By Geoff Mulvihill
Activists and politicians are marking the one-year anniversary of the U.S. Supreme Court ruling that overturned a nationwide right to abortion with praise from some and protests from others.
Advocates on both sides marched at rallies Saturday in Washington and across the country to call attention to the Dobbs v. Jackson Women's Health Organization ruling on June 24, 2022, which upended the 1973 Roe v. Wade decision.
“I’m absolutely livid that people think that they can interfere with medical decisions between a woman and her doctor,” said Lynn Rust, of Silver Springs, Maryland, at a Women's March rally in Washington.
In Chicago, dueling rallies gathered on opposite sides of a street outside a downtown federal building. There was shouting but no reports of clashes.
“The elected officials in Illinois are trying to turn us into the abortion capital of the middle of the country,” Peter Breen, vice president of the conservative Thomas More Society, told the Chicago Tribune.
Andy Thayer of the Gay Liberation Network said people in Illinois who are pro-abortion rights can't be complacent because conservative judges have been appointed to key court positions.
“That’s why we have to be in the streets,” he said.
The Dobbs decision made abortion an unavoidable campaign issue and deepened policy differences between the states.
Most Republican-controlled states have imposed bans , including 14 where laws in effect now block most abortions in every stage of pregnancy, with varying exceptions for the life and health of the women and for pregnancies resulting from rape or incest. Most Democrat-led states have taken steps to protect abortion access, particularly by seeking to protect doctors and others from prosecution for violating other states’ abortion bans.
The issue is far from settled, as demonstrated by Saturday's rallies as well as the past year's battles that have played out in courtrooms, on ballots and in state legislatures.
Judges are still weighing whether the bans and restrictions in several states comply with state constitutions. As soon as this fall, more voters could decide directly on abortion-related policies; last year, they sided with abortion rights in all six states with measures on the ballot. And the issue will be on the ballot in elections this year and next.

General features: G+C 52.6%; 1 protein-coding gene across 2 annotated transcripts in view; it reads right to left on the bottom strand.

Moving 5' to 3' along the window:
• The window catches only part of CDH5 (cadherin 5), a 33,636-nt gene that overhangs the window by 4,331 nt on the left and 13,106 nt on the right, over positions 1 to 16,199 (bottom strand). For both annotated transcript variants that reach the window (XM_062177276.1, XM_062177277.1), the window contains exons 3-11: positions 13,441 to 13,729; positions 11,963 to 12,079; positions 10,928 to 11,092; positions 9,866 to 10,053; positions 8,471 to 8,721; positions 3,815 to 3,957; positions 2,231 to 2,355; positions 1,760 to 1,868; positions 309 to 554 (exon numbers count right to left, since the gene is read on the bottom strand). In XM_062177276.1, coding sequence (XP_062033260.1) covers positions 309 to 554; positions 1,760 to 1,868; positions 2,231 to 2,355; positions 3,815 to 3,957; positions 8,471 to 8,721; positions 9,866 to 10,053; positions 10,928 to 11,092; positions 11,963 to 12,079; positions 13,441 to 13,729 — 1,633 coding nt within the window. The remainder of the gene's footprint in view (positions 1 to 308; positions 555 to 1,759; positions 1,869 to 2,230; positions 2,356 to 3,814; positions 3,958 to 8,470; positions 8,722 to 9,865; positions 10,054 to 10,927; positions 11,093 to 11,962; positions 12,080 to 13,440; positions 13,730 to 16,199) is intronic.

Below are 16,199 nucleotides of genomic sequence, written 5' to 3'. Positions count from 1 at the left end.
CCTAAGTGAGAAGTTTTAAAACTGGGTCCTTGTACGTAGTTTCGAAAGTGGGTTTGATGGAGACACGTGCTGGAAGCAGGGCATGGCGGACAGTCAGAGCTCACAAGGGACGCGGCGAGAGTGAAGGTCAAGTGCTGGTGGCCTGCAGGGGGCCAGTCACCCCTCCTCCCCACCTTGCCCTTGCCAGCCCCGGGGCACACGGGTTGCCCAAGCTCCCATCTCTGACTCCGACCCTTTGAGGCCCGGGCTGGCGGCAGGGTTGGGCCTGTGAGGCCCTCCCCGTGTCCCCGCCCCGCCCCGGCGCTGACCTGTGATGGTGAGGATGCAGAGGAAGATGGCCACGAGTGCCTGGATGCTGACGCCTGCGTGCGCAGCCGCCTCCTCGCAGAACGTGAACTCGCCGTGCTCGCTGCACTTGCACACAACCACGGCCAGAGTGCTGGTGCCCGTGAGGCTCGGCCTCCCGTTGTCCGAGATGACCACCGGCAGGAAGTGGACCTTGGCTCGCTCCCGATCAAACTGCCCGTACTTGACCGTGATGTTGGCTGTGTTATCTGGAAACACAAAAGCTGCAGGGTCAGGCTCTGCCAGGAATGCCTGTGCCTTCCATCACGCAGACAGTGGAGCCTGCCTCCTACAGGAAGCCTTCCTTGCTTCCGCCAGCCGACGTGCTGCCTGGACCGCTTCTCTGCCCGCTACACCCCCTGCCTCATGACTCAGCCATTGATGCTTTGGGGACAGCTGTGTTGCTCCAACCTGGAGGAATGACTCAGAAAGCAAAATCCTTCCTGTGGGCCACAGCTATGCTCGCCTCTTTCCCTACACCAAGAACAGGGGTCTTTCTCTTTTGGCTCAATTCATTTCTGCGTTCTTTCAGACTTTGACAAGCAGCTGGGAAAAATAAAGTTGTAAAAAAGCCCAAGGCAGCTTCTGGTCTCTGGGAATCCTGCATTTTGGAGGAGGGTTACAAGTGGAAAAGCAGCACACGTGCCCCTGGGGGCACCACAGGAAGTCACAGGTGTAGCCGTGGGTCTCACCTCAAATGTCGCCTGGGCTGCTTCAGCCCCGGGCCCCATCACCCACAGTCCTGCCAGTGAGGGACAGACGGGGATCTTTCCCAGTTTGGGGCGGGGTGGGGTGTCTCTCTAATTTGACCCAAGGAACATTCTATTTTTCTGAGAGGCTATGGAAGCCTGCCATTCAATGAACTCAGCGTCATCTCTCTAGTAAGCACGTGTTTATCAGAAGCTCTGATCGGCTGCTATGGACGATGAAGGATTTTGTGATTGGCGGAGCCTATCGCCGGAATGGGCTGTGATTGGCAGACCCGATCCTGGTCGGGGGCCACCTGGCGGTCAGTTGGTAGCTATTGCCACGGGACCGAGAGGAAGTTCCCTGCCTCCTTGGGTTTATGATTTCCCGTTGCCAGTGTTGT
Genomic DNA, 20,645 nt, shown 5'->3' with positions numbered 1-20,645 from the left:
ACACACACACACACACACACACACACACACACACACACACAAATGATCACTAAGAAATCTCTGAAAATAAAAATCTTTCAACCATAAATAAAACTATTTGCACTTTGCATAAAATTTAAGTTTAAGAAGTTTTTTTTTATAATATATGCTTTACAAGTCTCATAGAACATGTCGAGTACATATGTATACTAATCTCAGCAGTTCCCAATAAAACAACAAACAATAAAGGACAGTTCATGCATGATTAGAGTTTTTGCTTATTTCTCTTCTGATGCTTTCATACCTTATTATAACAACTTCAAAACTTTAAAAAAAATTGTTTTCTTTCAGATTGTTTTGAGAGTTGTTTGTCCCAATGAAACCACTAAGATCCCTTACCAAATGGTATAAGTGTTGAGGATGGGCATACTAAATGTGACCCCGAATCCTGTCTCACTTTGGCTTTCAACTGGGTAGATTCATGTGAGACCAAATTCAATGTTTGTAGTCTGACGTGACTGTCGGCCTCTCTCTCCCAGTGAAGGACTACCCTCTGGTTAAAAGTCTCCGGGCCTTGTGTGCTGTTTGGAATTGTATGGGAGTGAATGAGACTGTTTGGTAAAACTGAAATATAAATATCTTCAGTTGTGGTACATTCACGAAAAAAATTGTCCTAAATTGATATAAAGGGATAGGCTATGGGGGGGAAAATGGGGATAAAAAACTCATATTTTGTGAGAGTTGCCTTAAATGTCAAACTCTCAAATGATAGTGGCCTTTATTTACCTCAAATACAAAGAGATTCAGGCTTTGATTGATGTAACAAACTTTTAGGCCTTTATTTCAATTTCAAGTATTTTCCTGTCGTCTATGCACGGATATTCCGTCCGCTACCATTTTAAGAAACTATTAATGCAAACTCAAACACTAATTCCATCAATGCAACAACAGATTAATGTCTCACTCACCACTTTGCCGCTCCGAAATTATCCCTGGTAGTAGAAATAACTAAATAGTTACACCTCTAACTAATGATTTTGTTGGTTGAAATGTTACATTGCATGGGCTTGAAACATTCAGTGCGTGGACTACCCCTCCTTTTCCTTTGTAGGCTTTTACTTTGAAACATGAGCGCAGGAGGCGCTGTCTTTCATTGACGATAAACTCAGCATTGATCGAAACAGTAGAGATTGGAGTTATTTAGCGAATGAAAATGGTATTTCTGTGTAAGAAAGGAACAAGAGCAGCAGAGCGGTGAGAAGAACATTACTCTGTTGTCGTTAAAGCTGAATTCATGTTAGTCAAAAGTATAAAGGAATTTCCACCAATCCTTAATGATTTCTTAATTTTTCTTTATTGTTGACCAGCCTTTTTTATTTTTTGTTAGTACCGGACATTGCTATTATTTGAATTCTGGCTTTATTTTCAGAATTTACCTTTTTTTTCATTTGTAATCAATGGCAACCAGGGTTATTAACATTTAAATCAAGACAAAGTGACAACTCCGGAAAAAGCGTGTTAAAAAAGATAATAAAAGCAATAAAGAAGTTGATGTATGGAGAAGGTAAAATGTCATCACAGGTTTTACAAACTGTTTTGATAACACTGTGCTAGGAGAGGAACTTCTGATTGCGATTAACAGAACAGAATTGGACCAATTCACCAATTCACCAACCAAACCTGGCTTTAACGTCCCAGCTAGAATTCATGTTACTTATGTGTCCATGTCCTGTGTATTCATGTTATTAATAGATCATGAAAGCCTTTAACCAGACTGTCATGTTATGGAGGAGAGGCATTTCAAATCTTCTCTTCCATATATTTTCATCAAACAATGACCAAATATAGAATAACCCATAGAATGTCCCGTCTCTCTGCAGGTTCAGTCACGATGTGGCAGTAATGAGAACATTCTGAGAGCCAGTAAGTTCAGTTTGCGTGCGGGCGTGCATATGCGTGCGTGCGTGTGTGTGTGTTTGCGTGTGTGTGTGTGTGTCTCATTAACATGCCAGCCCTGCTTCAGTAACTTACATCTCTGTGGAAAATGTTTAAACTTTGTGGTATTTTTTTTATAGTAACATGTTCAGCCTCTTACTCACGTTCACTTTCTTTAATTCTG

Vice President Kamala Harris spoke about the impact of the Dobbs ruling in Charlotte, North Carolina.
“We knew this decision would create a healthcare crisis in America,” she said, pointing to women who were initially denied abortion access even during miscarriages because hospitals were concerned about legal fallout.
The laws restricting abortion “in design and effect have created chaos, confusion and fear,” Harris said.
While there's far from a universal consensus among voters, public opinion polls have consistently found that the majority oppose the most restrictive bans but also oppose unchecked abortion access at all stages of pregnancy.
Biden has pushed for a national law to reinstate abortion access. Republicans have called for a national ban.
Saturday evening, former President Donald Trump was the keynote speaker at the Faith and Freedom Coalition conference in Washington. He praised his three Supreme Corurt nominees.
“Exactly one year ago today, those justices were the pivotal votes in the Supreme Court’s landmark decision ending the constitutional atrocity known as Roe v. Wade," Trump said.
He also declared: “I am proud to be the most pro-life president in American history.”
This week, former Vice President Mike Pence, who is seeking the 2024 GOP presidential nomination, called for his party's presidential candidates to join him in backing a ban after 15 weeks of pregnancy.
But with Democrats controlling the presidency and U.S. Senate, and Republicans holding the House, no federal change is imminent.
Nikki Haley, another GOP presidential candidate and former ambassador to the United Nations, said she backs a federal ban but it doesn't have enough support to advance. Speaking at the Faith and Freedom Conference in Washington, Haley said both parties should instead look to goals such as limiting abortion later in pregnancy. Only a half-dozen states allow abortion at any point in pregnancy, and abortions after about 21 weeks are very rare.
“We need to make sure that our country stops demonizing this issue and we humanize this issue,” Haley said. “This is personal for everyone.”
These policies have vast practical implications.
In states with the deepest bans, the number of abortions has plummeted to nearly zero. There have been more abortions in states where access has been maintained — especially those closest to those with bans, as women travel for care they used to be able to get closer to home.
“I can’t tell you how many people arrive at the clinic utterly exhausted after driving all night from Georgia, Tennessee, Louisiana,” said Amy Bryant, a doctor who provides abortions at a clinic in Chapel Hill, North Carolina.
There's also been a rise in use of networks that distribute abortion pills. But because of lags and gaps in official reporting — and because some of the pill use goes unreported — the impact on the total number of abortions in the U.S. is not clear.
Mulvihill reported from Cherry Hill, North Carolina. Associated Press journalists Stephanie Scarbrough and Will Weissert in Washington and Michael Tarm in Chicago contributed to this article.